Another assertion frequently made by proponents of the new ‘indy supermajority’ list parties (such as the AFI and ISP), is that you can safely vote for them, as they ‘won’t be competing with the SNP, but targeting unionist list seats instead’.
Anyone with even the slightest familiarity with how the Additional Member System (AMS) seats are calculated will know this is patent nonsense.
The list seat allocation process starts with the regional list votes of each party, divided by the number of constituencies already won in that region plus one (the ‘quota’):
votes / (seats won + 1)
This is calculated for each party to determine the first list seat. Let’s look at an actual example from 2016. The nine Lothian constituency results were as follows:
SNP — 6
Labour — 1
Conservative — 1
Lib Dem — 1
Green — 0
Here is how the seats were calculated for Lothian Region at the last election. The starting values are the regional votes cast for each party, and the second row (‘Add Votes 1’) is this figure divided by the constituency seats already won for each party plus one (to avoid a division by zero for parties which have won no constituencies).
It is then simply a matter of seeing which party has the most votes. For the first seat, you can see that this is the Tories on 74,972 votes, therefore they get the first list seat.
For the second seat, the Tory regional list vote is now divided by seats won (now two — one constituency plus one list) plus one. You’ll see that the highest value in the second seat row is for the Greens, therefore the Greens are awarded the second seat.
I won’t inflict the further rounds on you — you can readily identify which party wins each seat yourself — but I would like to draw your attention to the final row where the seventh and final seat is calculated. (This is where parties can easily be pipped to the post for a list seat.)
The votes for each party are now:
Greens — 17,276
Labour — 16,998
SNP — 16,935
Conservative — 14,994
Liberal Democrat— 9,240
In this region, the seventh and final seat thus went to the Greens. But observe just how close the top three parties were.
In this example, you can readily see that it was the SNP, Labour and Greens all pitted against each other for that seat, not a case of indy parties fighting unionists.
If the SNP list vote in Lothian was up by taking only 1.53% of the Green vote (that’s a mere 532 votes), the SNP would have taken that last seat instead of the Greens. That is, if 532 SNP or indy voters were voting ‘tactically’ for the Greens, they did get a Green MSP, but at the expense of the SNP and not the unionists.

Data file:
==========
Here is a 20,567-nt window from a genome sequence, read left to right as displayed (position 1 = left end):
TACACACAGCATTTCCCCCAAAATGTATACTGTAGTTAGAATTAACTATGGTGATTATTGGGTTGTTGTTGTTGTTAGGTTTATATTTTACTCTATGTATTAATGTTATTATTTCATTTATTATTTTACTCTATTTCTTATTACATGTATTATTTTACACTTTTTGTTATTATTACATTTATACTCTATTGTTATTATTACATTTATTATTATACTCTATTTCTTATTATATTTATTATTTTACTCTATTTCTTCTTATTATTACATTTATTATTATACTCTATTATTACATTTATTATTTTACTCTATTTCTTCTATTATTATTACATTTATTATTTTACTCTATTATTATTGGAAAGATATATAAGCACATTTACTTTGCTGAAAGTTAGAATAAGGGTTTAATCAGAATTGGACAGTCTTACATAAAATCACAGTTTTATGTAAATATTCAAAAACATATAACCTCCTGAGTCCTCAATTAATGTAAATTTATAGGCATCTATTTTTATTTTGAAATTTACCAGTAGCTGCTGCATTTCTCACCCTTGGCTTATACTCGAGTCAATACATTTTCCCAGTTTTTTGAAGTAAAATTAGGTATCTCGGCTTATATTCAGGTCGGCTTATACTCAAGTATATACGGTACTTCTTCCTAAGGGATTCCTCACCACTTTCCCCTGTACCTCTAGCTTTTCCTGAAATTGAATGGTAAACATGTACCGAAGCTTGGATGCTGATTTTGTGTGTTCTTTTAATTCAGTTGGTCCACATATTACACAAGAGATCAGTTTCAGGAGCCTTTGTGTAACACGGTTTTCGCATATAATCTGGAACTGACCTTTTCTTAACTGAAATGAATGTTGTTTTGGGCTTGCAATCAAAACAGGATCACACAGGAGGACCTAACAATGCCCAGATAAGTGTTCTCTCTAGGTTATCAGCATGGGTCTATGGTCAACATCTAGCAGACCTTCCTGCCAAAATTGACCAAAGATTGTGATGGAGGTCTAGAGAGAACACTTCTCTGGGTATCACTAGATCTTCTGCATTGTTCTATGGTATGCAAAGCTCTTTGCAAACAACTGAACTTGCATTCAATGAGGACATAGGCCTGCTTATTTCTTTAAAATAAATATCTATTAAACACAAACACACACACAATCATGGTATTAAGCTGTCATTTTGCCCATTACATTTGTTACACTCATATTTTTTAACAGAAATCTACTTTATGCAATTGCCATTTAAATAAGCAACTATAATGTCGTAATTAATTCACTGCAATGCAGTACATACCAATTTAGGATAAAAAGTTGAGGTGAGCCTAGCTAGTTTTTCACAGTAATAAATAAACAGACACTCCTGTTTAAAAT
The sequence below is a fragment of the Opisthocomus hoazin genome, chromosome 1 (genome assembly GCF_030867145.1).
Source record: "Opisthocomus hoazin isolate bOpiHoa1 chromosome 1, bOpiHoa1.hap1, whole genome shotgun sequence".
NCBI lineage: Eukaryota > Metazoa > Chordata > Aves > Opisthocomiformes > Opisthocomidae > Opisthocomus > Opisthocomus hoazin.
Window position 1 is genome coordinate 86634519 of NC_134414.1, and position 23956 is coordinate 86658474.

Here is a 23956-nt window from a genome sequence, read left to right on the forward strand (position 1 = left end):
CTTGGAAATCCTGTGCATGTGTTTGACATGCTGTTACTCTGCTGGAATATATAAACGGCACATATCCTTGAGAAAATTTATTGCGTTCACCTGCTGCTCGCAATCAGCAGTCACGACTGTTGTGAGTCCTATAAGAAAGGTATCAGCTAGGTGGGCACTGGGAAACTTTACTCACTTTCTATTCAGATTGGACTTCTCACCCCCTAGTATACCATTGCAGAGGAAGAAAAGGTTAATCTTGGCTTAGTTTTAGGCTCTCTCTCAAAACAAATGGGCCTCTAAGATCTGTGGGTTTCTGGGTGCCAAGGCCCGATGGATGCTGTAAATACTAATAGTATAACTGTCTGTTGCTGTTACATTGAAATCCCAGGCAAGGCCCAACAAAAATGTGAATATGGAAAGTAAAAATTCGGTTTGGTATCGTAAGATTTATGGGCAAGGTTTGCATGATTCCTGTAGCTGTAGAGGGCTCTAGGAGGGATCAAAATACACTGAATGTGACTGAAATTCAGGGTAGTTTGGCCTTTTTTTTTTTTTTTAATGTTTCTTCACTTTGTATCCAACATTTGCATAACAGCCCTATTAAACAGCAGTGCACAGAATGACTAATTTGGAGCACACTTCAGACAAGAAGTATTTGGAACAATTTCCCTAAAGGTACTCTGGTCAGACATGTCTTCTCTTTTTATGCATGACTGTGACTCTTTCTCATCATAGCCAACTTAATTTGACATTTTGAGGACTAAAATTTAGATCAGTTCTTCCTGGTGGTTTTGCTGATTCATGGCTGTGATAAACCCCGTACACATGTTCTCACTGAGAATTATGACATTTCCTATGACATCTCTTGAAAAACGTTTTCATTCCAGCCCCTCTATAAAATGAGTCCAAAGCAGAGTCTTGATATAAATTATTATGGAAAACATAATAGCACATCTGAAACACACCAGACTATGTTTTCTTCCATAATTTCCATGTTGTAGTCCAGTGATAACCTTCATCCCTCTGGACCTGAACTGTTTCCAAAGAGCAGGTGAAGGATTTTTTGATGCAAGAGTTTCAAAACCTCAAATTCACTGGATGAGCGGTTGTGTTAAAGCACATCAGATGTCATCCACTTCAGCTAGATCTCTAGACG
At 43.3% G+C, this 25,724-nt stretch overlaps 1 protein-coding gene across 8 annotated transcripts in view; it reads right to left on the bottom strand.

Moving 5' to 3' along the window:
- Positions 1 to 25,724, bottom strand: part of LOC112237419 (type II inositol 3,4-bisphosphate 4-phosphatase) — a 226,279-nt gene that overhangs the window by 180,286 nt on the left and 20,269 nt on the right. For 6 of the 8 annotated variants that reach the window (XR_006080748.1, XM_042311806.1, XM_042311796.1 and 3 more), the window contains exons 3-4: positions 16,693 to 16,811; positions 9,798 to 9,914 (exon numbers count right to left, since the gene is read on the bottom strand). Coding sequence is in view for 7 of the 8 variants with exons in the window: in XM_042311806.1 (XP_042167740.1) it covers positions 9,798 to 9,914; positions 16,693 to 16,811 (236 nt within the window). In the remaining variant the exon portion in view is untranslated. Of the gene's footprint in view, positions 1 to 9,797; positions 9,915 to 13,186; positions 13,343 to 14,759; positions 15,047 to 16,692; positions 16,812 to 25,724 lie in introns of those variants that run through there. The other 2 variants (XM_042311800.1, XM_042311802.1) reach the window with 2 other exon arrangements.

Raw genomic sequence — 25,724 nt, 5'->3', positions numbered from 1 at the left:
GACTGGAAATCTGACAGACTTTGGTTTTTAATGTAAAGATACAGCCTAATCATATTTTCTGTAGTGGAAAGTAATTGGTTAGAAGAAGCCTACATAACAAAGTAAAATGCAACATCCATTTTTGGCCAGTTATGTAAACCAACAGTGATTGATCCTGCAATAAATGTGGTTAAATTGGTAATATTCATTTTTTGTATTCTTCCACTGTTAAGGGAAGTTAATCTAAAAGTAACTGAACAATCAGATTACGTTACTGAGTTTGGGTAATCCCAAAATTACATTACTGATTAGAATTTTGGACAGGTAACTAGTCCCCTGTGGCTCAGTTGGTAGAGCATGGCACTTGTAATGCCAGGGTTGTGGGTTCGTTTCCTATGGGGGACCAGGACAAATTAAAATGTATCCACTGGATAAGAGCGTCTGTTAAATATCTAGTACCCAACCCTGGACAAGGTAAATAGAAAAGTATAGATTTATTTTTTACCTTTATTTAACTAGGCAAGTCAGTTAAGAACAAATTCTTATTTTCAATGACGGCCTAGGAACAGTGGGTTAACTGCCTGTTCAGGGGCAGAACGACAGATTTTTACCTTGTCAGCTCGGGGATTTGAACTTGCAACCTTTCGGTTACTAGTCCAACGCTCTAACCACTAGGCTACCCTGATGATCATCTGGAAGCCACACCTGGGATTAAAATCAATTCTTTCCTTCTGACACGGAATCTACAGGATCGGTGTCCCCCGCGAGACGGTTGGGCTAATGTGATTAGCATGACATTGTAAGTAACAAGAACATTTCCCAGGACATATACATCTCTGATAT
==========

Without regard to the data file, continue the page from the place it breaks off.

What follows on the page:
Since this example is based on an actual election, we can calculate precisely the swings needed to shift seats about — after the election, with the results.
Obviously, it is impossible before an election to know how close these list seat calculations will be and how the seat allocations will work out (‘we need just 1.6% more support or 532 votes and we’ll win the last list seat…’).
The Lothian example clearly demonstrates how the D’Hondt process simply awards seats sequentially to the party with the highest votes at each stage. All parties are competing against each other: Labour against Tory and SNP against Green as much as the indy parties are competing with unionist ones.
It is thus obviously impossible to target seats of particular (unionist) parties.
Anyone who tells you that you can vote for minor indy list parties in order to ‘target’ only unionist seats either hasn’t the slightest clue how the seats are calculated or is lying to you in order to attract your vote. There’s just no two ways about it.
Let’s look at another example, from the Highlands and Islands, where this time it was the SNP vying with unionists for a list seat in the sixth round.
Remember these are the actual election results from 2016, not projected votes from a poll, so we can precisely calculate the effect on the election result of splitting of the SNP vote in terms of seats won or lost.
In this region, the SNP has enough votes to win the sixth list seat allocated, being just over 200 votes ahead of Labour.
But the fringe party devotees tell us that an SNP list vote is wasted:
Let’s see what would have happened in Highlands and Islands if the SNP vote had haemorrhaged to list parties such as the AFI or ISP.
If as much as 4% of the SNP list vote was split between these fringe indy parties, or even taken by just one of them, this is what would have happened:
Labour would now have picked up that sixth seat from the SNP, and the Tories would now win the final seat! In other words, an SNP seat lost to the Tories.
I can already hear the complaints of the list party advocates: “well, that was a region where the SNP had a seat to lose, what about regions that didn’t have any SNP list seats?”
We’ll examine this presently, but first a very important point has to be made that where the SNP wins list seats comes down to percentage list support. Indy list party devotees seem to imagine that, in 2021, SNP list seats will be won in exactly the same regions as in 2016.
Thus they say that they won’t stand in South Scotland, leaving the impication they will stand in regions that returned zero SNP list seats in 2016, such as Glasgow, where we’re told it is ‘impossible’ for the SNP to win a list seat.
Currently polling, however, predicts just this: SNP winning seats in Glasgow and Central, and losing seats in South Scotland.
However if there is a small boost to the SNP percentage in South Scotland, or a tiny fraction of the Tory vote plumps for George Galloway’s Alliance 4 Unity, the SNP can snatch that last list seat instead of the Tories. So even in a region where the SNP is now projected to win no list seats, but still has the potential to steal one from the Tories on the slimmest of swings, SNP votes lost to fringe list parties can only serve to ensure the Tories keep that seat.
The claim that these list parties won’t be standing in regions ‘where the SNP has list seats’ thus flies in the face of the fact that we cannot know for certain at all in which regions the SNP will win list seats. In many regions, the SNP might just be in with a chance of winning that final list seat. Thus any region where a fringe indy list party stands could see it allowing potential SNP seats to go to the unionists.